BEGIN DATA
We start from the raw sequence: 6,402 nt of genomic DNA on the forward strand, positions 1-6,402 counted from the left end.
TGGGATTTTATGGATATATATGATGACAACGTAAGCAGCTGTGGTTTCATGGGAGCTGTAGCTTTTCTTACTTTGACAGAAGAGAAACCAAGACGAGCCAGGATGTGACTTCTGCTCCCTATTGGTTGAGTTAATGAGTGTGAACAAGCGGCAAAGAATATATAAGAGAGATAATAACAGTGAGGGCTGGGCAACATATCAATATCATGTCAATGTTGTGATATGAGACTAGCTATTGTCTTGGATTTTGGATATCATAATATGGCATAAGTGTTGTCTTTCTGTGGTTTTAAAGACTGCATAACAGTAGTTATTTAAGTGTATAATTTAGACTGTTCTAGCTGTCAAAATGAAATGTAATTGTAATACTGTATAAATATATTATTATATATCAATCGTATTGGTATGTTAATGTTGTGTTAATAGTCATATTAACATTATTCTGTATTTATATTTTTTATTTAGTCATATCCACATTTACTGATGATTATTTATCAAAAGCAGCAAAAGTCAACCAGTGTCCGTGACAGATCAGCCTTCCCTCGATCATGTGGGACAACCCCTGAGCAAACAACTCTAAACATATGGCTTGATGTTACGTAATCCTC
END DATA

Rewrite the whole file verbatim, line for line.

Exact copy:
We start from the raw sequence: 6,402 nt of genomic DNA on the forward strand, positions 1-6,402 counted from the left end.
TGGGATTTTATGGATATATATGATGACAACGTAAGCAGCTGTGGTTTCATGGGAGCTGTAGCTTTTCTTACTTTGACAGAAGAGAAACCAAGACGAGCCAGGATGTGACTTCTGCTCCCTATTGGTTGAGTTAATGAGTGTGAACAAGCGGCAAAGAATATATAAGAGAGATAATAACAGTGAGGGCTGGGCAACATATCAATATCATGTCAATGTTGTGATATGAGACTAGCTATTGTCTTGGATTTTGGATATCATAATATGGCATAAGTGTTGTCTTTCTGTGGTTTTAAAGACTGCATAACAGTAGTTATTTAAGTGTATAATTTAGACTGTTCTAGCTGTCAAAATGAAATGTAATTGTAATACTGTATAAATATATTATTATATATCAATCGTATTGGTATGTTAATGTTGTGTTAATAGTCATATTAACATTATTCTGTATTTATATTTTTTATTTAGTCATATCCACATTTACTGATGATTATTTATCAAAAGCAGCAAAAGTCAACCAGTGTCCGTGACAGATCAGCCTTCCCTCGATCATGTGGGACAACCCCTGAGCAAACAACTCTAAACATATGGCTTGATGTTACGTAATCCTC